The White Lotus Season 2 Originally Starred Evan Peters

There was a lot to love about "The White Lotus" season 2, but one of the strongest parts of the series by far was the stellar casting. From Jennifer Coolidge to Michael Imperioli, every actor knocked 'em dead. It's almost hard to imagine anyone else playing the characters we know and love, but sometimes a casting director is forced to make those tough choices. Even if they put together a bulletproof cast, it's always possible that someone will have to pull out of the project at the last moment.

That's exactly what happened to "The White Lotus" season 2, but the team was able to come together and recast the role so flawlessly that it's hard to say which actor was the replacement. Believe it or not, Ethan Spiller was originally supposed to be played by "American Horror Story" alumni Evan Peters.

Ethan is a newly successful tech bro going through a rut in his marriage to an overbearing wife (Aubrey Plaza) when the couple is invited to go on a Sicilian resort vacation with Ethan's competitive, adulterous college roommate (Theo James) and his eerily blissful wife (Meghann Fahy). Ethan was far from the most problematic character of the season, but his casting posed a big problem for the creative team.

"That part was the last part we cast in the season," executive producer David Bernad revealed to Deadline, "and originally it was supposed to be Evan Peters, but for whatever reason — scheduling or timing — it didn't work out."

Peters was set to play Ethan Spiller

Peters most recently appeared as the lead in the controversial "Dahmer – Monster: The Jeffrey Dahmer Story," so it's possible that the Netflix series was the root of the scheduling conflict. Whatever his reasons, he left Bernad and the rest of the "White Lotus" team in need of a new Ethan Spiller, and they didn't want to go in an obvious direction.

"We were really trying to figure how to cast that part so it didn't feel like familiar casting," Bernad explained. "We were in Rome auditioning Italian actors, and I was jet lagged Googling at 4 a.m. and I came across Will Sharpe in 'Giri/Haji.' I'd never seen him before and he was just incredibly talented. I looked at his other work and realized he was kind of a chameleon."

In the gritty BBC crime drama, Sharpe plays an addict with an attitude — a very far cry from Ethan Spiller, the tightly wound millionaire who goes for morning runs and resort vacations. "Girl/Haji" also heavily integrates Japanese dialogue into the series, just as "The White Lotus" did with Italian. This international quality was another major goal of Bernad's for the HBO series.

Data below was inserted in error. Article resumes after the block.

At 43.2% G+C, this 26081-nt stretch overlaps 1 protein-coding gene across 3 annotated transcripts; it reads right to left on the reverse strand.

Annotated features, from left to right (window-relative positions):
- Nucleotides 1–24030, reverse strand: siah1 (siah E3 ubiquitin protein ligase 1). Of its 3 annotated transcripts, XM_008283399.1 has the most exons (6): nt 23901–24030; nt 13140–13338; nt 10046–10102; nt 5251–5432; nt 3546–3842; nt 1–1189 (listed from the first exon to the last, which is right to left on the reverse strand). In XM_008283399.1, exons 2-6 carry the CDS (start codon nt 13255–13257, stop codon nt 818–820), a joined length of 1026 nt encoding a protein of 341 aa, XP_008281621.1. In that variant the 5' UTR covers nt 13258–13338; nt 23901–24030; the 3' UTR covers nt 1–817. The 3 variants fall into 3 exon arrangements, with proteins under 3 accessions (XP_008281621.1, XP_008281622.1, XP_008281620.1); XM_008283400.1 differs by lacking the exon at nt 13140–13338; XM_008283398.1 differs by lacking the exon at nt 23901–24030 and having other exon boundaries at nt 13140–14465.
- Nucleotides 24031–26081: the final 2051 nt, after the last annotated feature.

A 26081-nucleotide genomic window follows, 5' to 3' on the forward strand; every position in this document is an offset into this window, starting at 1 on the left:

"U.S audiences have been very closed off," the executive producer admitted, "but hopefully the success of 'The White Lotus' shooting in Italy and being half in Italian and others shows like 'Money Heist' that have worked around the world will make them more outwards looking."

Would Peters have played it better?

Sharpe may have pulled off a major chameleon act, but a last-minute recasting begs the question — was Ethan written with Peters in mind? And, more importantly, would the show have been better if Peters had joined the cast instead of Sharpe?

Series creator Mike White has been known to create characters with certain actors in mind. One such character was Harper, Ethan's wife, who White wrote specifically for Aubrey Plaza. "Without going into personal details, Mike knows me very, very well, on a way more intimate level than most people know me," the actress revealed to Entertainment Weekly, "and a lot of what he wrote was informed by just knowing me on that intimate level." 

Harper wasn't the only character tailored to a specific actress, as casting director Meredith Tucker informed The Hollywood Reporter. "He often has performers in mind when he writes characters, which is what happened with 'White Lotus,'" she explained. "He had written Jennifer Coolidge's and Molly's characters for them." 

Not every character was cast prior to auditions, though. "When that isn't the case, he's very open-minded," Tucker added. Even if Ethan was written to be played by Peters, Sharpe wasn't playing an identical character to the one that Peters would have played. "Once we're cast, he'll make revisions, writing the roles to the actors," White's casting director said.

Peters fans are probably punching the air right now, but the fact is that a guy that's so well-known for playing sinister characters would have given Ethan a totally different vibe. The audience would have seen his hidden dark side coming from a mile away, and it would have killed a lot of dramatic suspense. In the end, Peters' scheduling conflict was a blessing in disguise, and Sharpe totally killed his role in the murder mystery series.